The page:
On Tuesday afternoon, Jon Rothstein dropped a bomb on Twitter about the NCAA adding criteria for agents to be eligible to represent student-athletes who are entering the NBA Draft.
The new rules states agents must have a Bachelor’s Degree, be certified with the NBPA for at least three years and take an in-person exam at the NCAA Office in Indianapolis, according to Rothstein.
Many quickly read between the lines of the new rule to see one specific agent, among the most powerful in the business, who this would have repercussions against: Rich Paul, LeBron James’ agent, who has become a force in the league and recently graced the cover of Sports Illustrated.
Paul does not have his Bachelor’s Degree. To people against the rule, it is a way to target the agent and prevent others with similar talents but lack of credentials from gaining entrance with college players.
R.J. Hampton, who graduated high school in 2019 but chose to play basketball in New Zealand instead of the NCAA, weighed in with a short but powerful tweet.
This is why..I chose to..nvm. The hate is real 🤦🏽♂️ https://t.co/kZbCgIT7XJ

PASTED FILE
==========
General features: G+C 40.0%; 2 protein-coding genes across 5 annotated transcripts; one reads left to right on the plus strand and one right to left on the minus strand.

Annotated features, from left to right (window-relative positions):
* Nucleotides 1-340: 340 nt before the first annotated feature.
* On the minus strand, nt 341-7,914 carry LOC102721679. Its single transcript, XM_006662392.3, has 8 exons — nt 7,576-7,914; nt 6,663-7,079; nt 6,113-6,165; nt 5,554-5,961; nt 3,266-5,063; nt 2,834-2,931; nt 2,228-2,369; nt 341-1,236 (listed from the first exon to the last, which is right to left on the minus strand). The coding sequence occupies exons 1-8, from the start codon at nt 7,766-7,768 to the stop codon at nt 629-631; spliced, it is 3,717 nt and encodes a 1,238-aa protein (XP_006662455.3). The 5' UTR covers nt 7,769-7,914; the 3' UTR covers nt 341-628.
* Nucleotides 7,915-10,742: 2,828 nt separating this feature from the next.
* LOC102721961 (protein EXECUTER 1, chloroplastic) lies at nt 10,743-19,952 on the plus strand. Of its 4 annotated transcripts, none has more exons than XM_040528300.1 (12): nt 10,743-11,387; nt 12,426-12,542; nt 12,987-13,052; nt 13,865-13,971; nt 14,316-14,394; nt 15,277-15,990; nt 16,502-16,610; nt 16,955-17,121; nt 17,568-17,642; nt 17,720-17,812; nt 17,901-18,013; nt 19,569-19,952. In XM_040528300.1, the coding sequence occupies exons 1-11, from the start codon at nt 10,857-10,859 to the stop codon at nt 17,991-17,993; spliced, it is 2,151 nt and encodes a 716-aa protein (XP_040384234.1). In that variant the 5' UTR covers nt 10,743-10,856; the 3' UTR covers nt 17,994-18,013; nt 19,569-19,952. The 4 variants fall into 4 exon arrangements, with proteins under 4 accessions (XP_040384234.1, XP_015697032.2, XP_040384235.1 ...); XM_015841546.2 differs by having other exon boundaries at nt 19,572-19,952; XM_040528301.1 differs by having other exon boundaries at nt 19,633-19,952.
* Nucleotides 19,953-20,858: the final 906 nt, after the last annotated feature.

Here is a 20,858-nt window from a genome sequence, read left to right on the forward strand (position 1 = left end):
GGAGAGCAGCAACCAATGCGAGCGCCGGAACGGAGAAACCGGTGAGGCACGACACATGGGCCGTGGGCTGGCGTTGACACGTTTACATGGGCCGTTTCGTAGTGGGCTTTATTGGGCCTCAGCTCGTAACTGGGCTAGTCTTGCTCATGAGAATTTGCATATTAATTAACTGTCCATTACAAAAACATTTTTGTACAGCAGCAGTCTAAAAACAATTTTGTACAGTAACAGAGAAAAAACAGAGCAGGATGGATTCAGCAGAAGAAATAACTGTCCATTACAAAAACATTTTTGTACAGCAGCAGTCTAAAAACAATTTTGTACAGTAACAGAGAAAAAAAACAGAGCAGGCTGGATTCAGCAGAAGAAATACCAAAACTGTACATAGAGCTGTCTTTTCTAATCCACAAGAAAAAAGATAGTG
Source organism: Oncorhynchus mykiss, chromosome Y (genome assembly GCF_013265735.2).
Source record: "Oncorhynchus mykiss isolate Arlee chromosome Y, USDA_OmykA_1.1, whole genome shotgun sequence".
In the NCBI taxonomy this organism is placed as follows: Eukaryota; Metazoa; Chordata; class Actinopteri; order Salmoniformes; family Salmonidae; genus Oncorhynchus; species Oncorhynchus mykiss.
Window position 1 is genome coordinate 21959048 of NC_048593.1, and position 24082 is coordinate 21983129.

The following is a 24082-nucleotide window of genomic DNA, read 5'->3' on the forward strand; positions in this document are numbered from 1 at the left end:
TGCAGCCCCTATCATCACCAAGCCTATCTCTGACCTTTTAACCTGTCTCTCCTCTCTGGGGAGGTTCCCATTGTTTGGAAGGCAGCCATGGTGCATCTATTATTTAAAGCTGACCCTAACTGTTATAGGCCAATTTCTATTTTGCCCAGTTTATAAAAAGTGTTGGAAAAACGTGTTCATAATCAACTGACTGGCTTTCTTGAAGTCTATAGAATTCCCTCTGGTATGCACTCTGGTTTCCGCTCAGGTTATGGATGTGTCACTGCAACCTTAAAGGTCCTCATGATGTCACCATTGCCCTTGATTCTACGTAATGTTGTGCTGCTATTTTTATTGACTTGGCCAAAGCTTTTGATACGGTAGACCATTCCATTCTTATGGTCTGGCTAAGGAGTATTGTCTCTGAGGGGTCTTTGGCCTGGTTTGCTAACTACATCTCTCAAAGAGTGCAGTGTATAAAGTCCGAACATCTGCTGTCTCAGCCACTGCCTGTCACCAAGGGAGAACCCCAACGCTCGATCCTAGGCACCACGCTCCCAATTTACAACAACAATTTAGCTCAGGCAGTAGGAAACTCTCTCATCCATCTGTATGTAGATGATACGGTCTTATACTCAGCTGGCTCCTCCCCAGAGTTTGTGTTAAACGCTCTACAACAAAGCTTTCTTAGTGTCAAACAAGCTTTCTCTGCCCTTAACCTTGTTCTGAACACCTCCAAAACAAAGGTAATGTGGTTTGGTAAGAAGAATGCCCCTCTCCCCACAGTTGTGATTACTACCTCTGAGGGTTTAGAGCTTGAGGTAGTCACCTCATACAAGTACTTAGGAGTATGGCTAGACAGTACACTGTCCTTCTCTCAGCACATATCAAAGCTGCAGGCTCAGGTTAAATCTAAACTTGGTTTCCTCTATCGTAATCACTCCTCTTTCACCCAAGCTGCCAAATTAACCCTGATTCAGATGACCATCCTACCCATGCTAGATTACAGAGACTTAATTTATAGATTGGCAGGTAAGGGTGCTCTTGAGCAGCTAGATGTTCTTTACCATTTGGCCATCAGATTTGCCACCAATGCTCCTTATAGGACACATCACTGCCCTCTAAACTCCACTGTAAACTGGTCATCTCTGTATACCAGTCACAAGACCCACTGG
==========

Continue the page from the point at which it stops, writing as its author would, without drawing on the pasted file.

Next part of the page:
— 14 (@RjHampton14) August 7, 2019
Players are allowed to hire agents early in the NBA Draft process as they begin to figure out the range they would likely be selected. There is a time period that allows them to withdraw from the draft and retain NCAA eligibility.
This rule would make it impossible for those players to hire agents like Paul, which could in turn shut those agents out of the business.
Hampton sees this as another example of corruption in the NCAA.
With FBI investigations into college programs, coaches being jailed for breaking recruiting rules and more public voices advocating for paying players or allowing them to make money off their likeness, there have been more elite basketball players turning to other options.
Basketball players like Hampton and Kenyon Martin Jr. chose to play overseas. Darius Bazley took an internship with New Balance and was paid $1 million — and, maybe not coincidentally, the agent who helped him set that up was Rich Paul.
Hampton clearly sees issue with the NCAA’s new criteria for agents who can represent players who are considering going through the draft process.
Will this affect the decisions of more elite high school athletes?